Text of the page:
Louis Farrakhan

Louis Farrakhan

American public figure.
Date of Birth: 11.05.1933
Country: USA

Biography of Louis Farrakhan

Louis Farrakhan is an American public figure and leader of the radical organization "Nation of Islam". He was born as Louis Eugene Walcott on May 11, 1933, in the Bronx, New York, USA. As of 2008, he resides in Kenwood, on the south side of Chicago, and spends time at the "Nation of Islam" farm in New Buffalo, Michigan. Farrakhan is widely recognized as a charismatic speaker and is sometimes referred to as a controversial figure due to his rhetoric.

Louis Farrakhan

Farrakhan grew up in the West Indian community in Roxbury, Massachusetts. His mother, Sarah Mae Manning, immigrated from St. Kitts and Nevis in the 1920s, and his father, Percival Clarke, was a Jamaican taxi driver from New York, but was not involved in raising him. As a child, he received a musical education as a violinist. He received his first violin at the age of six, and at thirteen, he was already performing with the Boston College Orchestra and the Boston Pops Symphony Orchestra. By the age of fourteen, he was winning national competitions, becoming one of the first African-American performers to participate in the American program "The Original Amateur Hour" with Ted Mack, where he won another prize.

Louis Farrakhan

A pivotal event in his youth was his visit to the St. Cyprian's Episcopal Church in Roxbury. Walcott attended the prestigious Boston Latin School and English High School, graduating from the latter. He attended Winston-Salem State Teachers College for two years to pursue track, but left to marry Betsy Ross in Boston, who was already expecting their child. Due to complications during his wife's pregnancy, he decided not to continue his education and dedicate his time to her.

Louis Farrakhan

By the late 1950s, Walcott had emerged as a promising singer. He recorded several calypso albums under the name "The Charmer". In 1955, while headlining the Chicago show "Calypso Follies", he was introduced to the teachings of the "Nation of Islam" by his friend Rodney Smith, a former saxophonist. He embraced this new doctrine and in July 1955, changed his name to Louis X (the replacement of the letter "X" was adopted by the "Nation of Islam" as a way for members to renounce their "slave name"). Louis X also became friends with Malcolm X. Elijah Muhammad stated that within 30 days, all musicians joining the "Nation of Islam" had to completely sever ties with the world of music. After a few years, Elijah Muhammad bestowed upon Louis X a new name - Abdul Halem Farrakhan.

From 1965 to 1975, Farrakhan served as a minister in the "Temple of Islam" in Harlem, quickly rising to become the head of the "Nation of Islam" Boston mosque and the influential Harlem mosque. In 1977, after struggling against changes and subsequent destruction of the structure of the "Nation of Islam" by Warith Deen Muhammad, Farrakhan made the decision to leave the organization. In a 1990 interview with Emerge magazine, he spoke about his disillusionment and his decision to "quietly leave" without causing a split among members.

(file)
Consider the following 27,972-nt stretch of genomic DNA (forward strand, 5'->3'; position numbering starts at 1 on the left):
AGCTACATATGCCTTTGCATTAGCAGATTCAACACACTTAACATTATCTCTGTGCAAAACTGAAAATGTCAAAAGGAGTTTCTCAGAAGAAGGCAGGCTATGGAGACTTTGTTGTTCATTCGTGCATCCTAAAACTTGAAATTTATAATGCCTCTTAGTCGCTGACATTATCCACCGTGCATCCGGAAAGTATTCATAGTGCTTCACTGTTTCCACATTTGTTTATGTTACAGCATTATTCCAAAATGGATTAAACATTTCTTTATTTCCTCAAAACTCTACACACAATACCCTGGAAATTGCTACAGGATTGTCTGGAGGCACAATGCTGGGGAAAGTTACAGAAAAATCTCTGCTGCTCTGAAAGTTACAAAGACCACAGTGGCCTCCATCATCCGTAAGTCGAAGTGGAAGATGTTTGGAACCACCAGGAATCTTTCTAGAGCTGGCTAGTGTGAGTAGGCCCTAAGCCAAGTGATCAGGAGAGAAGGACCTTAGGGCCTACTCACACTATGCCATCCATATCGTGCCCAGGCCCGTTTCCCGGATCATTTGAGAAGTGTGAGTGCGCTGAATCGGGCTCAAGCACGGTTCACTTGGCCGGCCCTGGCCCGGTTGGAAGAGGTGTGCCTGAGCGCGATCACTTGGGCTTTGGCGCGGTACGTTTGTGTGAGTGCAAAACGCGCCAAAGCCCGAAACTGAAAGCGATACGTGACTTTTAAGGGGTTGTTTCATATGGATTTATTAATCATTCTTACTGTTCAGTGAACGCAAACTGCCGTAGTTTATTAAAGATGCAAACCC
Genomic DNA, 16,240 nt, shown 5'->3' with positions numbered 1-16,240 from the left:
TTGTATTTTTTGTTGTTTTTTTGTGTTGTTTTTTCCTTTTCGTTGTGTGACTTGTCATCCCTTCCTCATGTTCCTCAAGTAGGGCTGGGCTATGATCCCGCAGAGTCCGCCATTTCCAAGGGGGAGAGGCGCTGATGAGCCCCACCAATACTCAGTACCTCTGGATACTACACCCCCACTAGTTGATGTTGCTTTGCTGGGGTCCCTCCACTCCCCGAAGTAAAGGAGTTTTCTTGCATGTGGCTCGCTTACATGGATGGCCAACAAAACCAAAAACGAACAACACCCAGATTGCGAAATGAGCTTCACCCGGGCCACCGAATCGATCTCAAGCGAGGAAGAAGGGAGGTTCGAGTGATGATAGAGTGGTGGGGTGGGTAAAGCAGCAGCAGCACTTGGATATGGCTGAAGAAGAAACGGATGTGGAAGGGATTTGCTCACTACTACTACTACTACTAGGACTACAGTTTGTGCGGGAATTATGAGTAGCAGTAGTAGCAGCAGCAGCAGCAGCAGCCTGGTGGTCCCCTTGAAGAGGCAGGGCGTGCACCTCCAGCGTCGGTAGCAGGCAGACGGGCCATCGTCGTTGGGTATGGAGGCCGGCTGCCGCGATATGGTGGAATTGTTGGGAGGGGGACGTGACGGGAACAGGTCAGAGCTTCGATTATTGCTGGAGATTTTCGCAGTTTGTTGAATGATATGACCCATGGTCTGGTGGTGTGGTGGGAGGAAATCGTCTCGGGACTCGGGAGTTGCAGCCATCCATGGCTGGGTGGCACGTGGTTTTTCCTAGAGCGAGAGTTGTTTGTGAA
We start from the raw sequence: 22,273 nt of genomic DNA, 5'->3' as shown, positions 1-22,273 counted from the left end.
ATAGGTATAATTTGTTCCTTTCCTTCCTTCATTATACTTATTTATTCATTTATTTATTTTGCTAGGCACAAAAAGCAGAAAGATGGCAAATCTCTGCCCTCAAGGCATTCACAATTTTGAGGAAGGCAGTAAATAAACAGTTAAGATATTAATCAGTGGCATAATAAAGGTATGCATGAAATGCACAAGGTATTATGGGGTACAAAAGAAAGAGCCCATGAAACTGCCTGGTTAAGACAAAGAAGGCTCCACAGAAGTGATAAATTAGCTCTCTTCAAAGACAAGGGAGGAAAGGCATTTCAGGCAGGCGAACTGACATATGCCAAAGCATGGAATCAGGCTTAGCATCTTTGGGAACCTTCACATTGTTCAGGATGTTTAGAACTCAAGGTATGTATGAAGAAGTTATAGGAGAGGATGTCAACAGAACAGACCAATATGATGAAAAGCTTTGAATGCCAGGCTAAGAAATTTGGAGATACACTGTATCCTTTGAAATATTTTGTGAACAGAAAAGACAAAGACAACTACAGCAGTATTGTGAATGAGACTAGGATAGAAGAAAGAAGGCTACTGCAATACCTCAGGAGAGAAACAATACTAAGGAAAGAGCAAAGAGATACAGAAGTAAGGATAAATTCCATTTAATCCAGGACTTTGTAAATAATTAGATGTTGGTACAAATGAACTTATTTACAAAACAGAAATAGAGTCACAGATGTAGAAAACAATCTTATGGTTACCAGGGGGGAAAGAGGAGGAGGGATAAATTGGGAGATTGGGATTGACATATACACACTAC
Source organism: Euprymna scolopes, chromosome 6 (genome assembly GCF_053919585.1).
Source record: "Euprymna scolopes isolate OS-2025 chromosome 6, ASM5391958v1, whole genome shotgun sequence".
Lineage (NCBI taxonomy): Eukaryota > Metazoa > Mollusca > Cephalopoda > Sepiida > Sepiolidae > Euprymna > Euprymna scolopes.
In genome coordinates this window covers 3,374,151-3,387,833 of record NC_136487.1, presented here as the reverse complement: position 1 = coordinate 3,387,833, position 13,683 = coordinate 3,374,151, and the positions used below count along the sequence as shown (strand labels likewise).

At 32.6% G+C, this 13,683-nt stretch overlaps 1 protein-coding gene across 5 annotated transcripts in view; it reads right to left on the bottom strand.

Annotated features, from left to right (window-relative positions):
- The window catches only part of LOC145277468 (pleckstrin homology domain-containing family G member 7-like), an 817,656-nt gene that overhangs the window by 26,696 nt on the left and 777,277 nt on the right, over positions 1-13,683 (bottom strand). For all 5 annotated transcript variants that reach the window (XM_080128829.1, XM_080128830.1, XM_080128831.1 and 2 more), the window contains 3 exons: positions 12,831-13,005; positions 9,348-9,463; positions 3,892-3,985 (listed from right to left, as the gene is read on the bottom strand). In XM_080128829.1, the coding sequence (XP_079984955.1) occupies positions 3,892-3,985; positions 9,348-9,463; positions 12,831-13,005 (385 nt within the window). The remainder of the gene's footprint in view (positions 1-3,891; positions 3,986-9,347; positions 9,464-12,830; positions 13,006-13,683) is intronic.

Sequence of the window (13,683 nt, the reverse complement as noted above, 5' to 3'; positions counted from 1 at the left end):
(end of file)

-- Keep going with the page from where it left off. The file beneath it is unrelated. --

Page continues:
In 1978, Farrakhan and a small group of supporters confidentially reestablished the former organization of the "Nation of Islam". In 1981, Farrakhan and his associates held the first annual Saviours' Day of the "Nation of Islam" in Chicago. In his keynote address, Farrakhan announced the reestablishment of the "Nation of Islam" and their adherence to the teachings of Elijah Muhammad. In 1984, he supported the Reverend Jesse Jackson's presidential campaign, providing him with security.

Farrakhan was one of the organizers of the "Million Man March" in Washington, D.C. in 1995. In 1997, he visited Russia upon the invitation of Nadir Khachilaev. Farrakhan visited Dagestan but was unable to visit the Chechen Republic.

He served as a spiritual advisor to Muhammad Ali, Mike Tyson, Kareem Abdul-Jabbar, and Michael Jackson. Farrakhan is married and has 11 children, some of whom are members of the "Nation of Islam". In October 2005, Farrakhan held a rally, accusing the U.S. government of genocide against the African-American population in New Orleans during Hurricane Katrina.

Farrakhan has faced criticism for some of his statements. The Anti-Defamation League accused him of antisemitism, citing excerpts from his speeches regarding Jews, the "Jewish conspiracy", and the role of Jews in the slave trade. He also made controversial statements about the Holocaust. Despite the criticism, Farrakhan continued to lead the "Nation of Islam" and remain its leader.

After a period of illness, Farrakhan left the hospital on January 28, 2007, after undergoing complex abdominal surgery. It was revealed that the surgery was performed to correct damage caused by the side effects of a radioactive procedure that successfully cured Farrakhan of prostate cancer. After 42 years of silence as a musician (following Elijah Muhammad's command to sever all ties with the world of music), Farrakhan decided to pick up the violin again, encouraged by renowned classical musician Sylvia Olden Lee.

On April 17, 1993, Farrakhan made his concert debut with his performance in the Felix Mendelssohn concert. He stated that his work with the musical material of a Jewish composer was partly an attempt to heal the alienation between himself and the Jewish community. Music critic Bernard Holland of The New York Times said that after years of neglecting music, Farrakhan's performance had deteriorated, but "Farrakhan's style is the style of a true musician. Free, deep, and energetic, it makes the violin radiate light." Farrakhan continued with Beethoven's "Violin Concerto" and stated that his repertoire would include Tchaikovsky and Brahms.